• Nicholas (Unlicenced Joker) Gray

    The difference is that the Chinese people have alternatives now. They know China is not the center of the Earth. I wonder if that knowledge will hasten the decay of the state?

  • The Wobbly Guy

    They know China is not the center of the Earth. I wonder if that knowledge will hasten the decay of the state?

    From conversations I have with PRC citizens, both elites and normal folks, they seem to believe they can make China the center of the universe again. They have huge contempt for the West and most non-chinese and believe their way is better. A lot of elites are immigrating to the US and Canada, but I think they never lost that inner belief that the chinese, if not China, are destined to rule.

    Time will tell.

  • mickc

    Well, if America’s attention is engaged by China, it may possibly stop supporting ISIS and generally causing mayhem in the Middle East.
    The dying American Empire, as with all dying empires, is thrashing around creating chaos for others whilst expending blood and treasure trying to prevent the inevitable decline.
    Trump was right; the USA should have an America First policy and effectively become isolationist. Its a pity he has been got at and reversed that view.

  • Jacob

    “America is a threat to America.”

    Absolutely.

    America’s tensions with China come from America’s opposition to China’s moves in the South China Sea. That is none of America’s business, and America should have stayed away from this conflict.

    America’s tensions with Russia come from the opposition to the Crimea annexation and the Ukraine border conflict. Again, an issue that America needs not interfere in.

    Another harmful American policy was the attempt to topple Assad in Syria (supporting opposition rebels). America should have stayed out of this insane war started by Turkey and Saudi Arabia.

    Paul is wrong when he puts all the blame for these conflicts only on Russia and China.

  • Watchman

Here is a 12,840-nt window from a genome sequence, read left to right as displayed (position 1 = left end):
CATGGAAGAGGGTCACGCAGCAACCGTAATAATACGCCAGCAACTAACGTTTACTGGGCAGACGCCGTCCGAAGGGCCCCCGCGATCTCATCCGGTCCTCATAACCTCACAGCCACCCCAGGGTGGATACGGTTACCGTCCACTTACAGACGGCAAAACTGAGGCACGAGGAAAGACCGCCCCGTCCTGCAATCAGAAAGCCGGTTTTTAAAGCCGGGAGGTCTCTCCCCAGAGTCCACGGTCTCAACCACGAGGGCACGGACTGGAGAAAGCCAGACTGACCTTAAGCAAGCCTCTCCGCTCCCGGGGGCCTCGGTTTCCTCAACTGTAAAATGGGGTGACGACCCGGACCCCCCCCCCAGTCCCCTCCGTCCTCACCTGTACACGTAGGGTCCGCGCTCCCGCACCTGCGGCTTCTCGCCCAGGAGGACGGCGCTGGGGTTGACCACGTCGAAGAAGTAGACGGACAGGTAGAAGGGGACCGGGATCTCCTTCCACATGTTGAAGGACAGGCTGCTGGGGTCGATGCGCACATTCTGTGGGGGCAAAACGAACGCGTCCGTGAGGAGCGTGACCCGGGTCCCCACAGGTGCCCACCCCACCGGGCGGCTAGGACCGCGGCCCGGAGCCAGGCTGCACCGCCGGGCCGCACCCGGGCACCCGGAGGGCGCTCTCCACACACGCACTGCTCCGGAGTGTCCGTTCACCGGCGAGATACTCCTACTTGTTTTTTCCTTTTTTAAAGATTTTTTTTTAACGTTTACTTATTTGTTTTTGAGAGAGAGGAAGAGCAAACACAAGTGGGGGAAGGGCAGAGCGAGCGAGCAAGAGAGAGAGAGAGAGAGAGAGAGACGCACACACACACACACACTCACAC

Why do people keep thinking Russia is a major military power? What would they use to intervene in Korea – the Pacific fleet? My understanding (and a quick websearch) suggests this has less than ten surface ships, with the largest being a single cruiser (so not even a battleship) and no carriers. They do have naval aviation and submarines, but almost entirely of a soviet vintage. I wouldn’t claim any expertise, but it appears the Japanese self-defence forces are easily the match of this group.

    To put things in perspective, in effect the US has almost as many aircraft carriers in the Pacific as the Russians normally have warships.

    The Chinese fleet is bigger and much more modern to be fair (but we are still talking smaller than either of the US 3rd or 7th fleets that are around the Pacific…). But the Russian contribution to any fighting would be so minor as to effectively leave the Chinese fleet as the opposition anyway.

    For all those of you focussed on Russia, just remember their GDP per capita is appaling (and historically most effective nations at war have had higer GDP per capita – because you have to have the ability to fund your military), their military spending is less than the UK’s in absolute value, and they have a tendency to rely on soviet-era designs and equipment due to a lack of a suitable industrial base to build new stuff. China at least can produce new things and has a rising GDP per capita, but frankly screwing up the economy by fighting your major export markets would be a strange choice. I can’t see Chinese leaders (other than the rabid army faction) wanting to risk crashing the entire system they are managing for Kim and his nuclear missles myself.

  • bob sykes

    Gorbachev, Yeltsin, Medvedev and Putin all at one time or another called for a united Europe from “Lisbon to Vladivostok,” their phrase. They wanted Russian membership in both the EU and NATO. That call was squelched by the US who did not want a rival power in NATO, and whose foreign policy, controlled by neocons, pursued the destruction of the remaining Russian state.

    So, the US is, in fact, the long term mortal enemy of Russia, and Russia in its weakened condition it needs allies. By default that is China, and China is using Russia’s predicament to establish MacKinder’s World Island. and Russia is helping.

    China’s OBOR and Russia’s SCO grow apace and increasingly integrate the Eurasian landmass into a Sino-Russian alliance. Right now, OBOR and SCO comprise 50% of the world population and 25% of its GDP. In six years or so, China’s economy is expected to be 50% larger than the US economy. Its manufacturing sector is already much larger than the US’ and very much more comprehensive. Not too long from now, China alone will have absolute military superiority (naval, air and ground) in the Western Pacific, and the US will be reduced to a second class world power.

    All this talk about Russia and China being natural enemies is nonsense. They are natural allies against the aggressive, expansionist American world empire.

  • Bruce

    I suspect that the “joint” Russian / Chinese “exercises” are a sort of “dance”, in which each partner sizes up the other.